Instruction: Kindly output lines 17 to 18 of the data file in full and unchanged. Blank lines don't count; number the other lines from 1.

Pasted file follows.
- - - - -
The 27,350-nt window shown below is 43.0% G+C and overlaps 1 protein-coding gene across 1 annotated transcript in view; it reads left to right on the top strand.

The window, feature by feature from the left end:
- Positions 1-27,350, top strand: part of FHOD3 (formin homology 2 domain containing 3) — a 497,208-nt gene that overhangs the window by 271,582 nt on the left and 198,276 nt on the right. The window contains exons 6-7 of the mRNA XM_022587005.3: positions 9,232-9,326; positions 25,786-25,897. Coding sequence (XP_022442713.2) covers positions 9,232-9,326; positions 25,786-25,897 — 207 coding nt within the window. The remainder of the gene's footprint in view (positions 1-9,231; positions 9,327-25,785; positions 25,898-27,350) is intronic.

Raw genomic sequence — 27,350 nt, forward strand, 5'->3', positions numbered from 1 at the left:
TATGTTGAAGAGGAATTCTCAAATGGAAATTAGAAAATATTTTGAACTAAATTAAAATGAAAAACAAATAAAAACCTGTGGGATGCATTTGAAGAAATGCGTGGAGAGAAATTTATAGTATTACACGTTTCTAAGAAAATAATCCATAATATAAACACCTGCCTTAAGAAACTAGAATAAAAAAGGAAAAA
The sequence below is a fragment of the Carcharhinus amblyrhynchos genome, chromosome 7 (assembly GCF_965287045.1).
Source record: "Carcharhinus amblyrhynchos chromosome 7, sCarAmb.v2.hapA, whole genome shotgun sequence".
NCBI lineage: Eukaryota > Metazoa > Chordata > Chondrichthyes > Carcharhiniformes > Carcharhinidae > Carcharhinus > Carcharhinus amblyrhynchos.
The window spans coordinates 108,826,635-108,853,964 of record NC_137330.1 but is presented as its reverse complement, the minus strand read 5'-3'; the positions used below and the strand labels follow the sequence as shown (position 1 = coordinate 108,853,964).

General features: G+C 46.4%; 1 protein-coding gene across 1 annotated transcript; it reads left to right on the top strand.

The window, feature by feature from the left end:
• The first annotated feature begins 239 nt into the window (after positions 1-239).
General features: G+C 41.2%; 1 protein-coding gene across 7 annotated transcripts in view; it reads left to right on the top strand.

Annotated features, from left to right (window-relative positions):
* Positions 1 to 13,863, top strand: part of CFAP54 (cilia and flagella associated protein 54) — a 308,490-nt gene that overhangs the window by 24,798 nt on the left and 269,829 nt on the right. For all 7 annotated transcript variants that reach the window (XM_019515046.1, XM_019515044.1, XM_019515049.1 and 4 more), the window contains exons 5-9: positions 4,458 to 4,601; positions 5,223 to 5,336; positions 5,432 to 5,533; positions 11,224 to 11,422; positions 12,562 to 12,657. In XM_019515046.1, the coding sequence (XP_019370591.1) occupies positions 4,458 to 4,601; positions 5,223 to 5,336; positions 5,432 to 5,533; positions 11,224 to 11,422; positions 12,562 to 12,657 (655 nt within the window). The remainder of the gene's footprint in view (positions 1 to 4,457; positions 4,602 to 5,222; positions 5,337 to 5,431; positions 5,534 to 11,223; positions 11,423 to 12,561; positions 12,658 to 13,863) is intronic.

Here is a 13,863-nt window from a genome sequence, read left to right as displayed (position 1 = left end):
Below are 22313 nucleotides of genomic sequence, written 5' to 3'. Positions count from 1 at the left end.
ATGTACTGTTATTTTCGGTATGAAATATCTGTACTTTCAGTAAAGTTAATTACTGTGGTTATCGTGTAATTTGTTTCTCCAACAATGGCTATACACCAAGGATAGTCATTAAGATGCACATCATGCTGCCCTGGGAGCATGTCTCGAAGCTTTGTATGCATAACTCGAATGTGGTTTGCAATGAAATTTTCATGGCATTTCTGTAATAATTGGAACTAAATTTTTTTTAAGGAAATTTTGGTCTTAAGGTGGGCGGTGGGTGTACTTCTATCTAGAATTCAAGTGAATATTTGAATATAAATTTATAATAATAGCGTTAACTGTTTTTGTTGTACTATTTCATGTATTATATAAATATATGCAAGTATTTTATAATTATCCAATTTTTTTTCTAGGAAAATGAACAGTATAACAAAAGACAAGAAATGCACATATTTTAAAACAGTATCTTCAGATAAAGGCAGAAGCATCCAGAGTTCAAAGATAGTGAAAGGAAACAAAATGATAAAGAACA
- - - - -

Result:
Below are 22313 nucleotides of genomic sequence, written 5' to 3'. Positions count from 1 at the left end.
ATGTACTGTTATTTTCGGTATGAAATATCTGTACTTTCAGTAAAGTTAATTACTGTGGTTATCGTGTAATTTGTTTCTCCAACAATGGCTATACACCAAGGATAGTCATTAAGATGCACATCATGCTGCCCTGGGAGCATGTCTCGAAGCTTTGTATGCATAACTCGAATGTGGTTTGCAATGAAATTTTCATGGCATTTCTGTAATAATTGGAACTAAATTTTTTTTAAGGAAATTTTGGTCTTAAGGTGGGCGGTGGGTGTACTTCTATCTAGAATTCAAGTGAATATTTGAATATAAATTTATAATAATAGCGTTAACTGTTTTTGTTGTACTATTTCATGTATTATATAAATATATGCAAGTATTTTATAATTATCCAATTTTTTTTCTAGGAAAATGAACAGTATAACAAAAGACAAGAAATGCACATATTTTAAAACAGTATCTTCAGATAAAGGCAGAAGCATCCAGAGTTCAAAGATAGTGAAAGGAAACAAAATGATAAAGAACA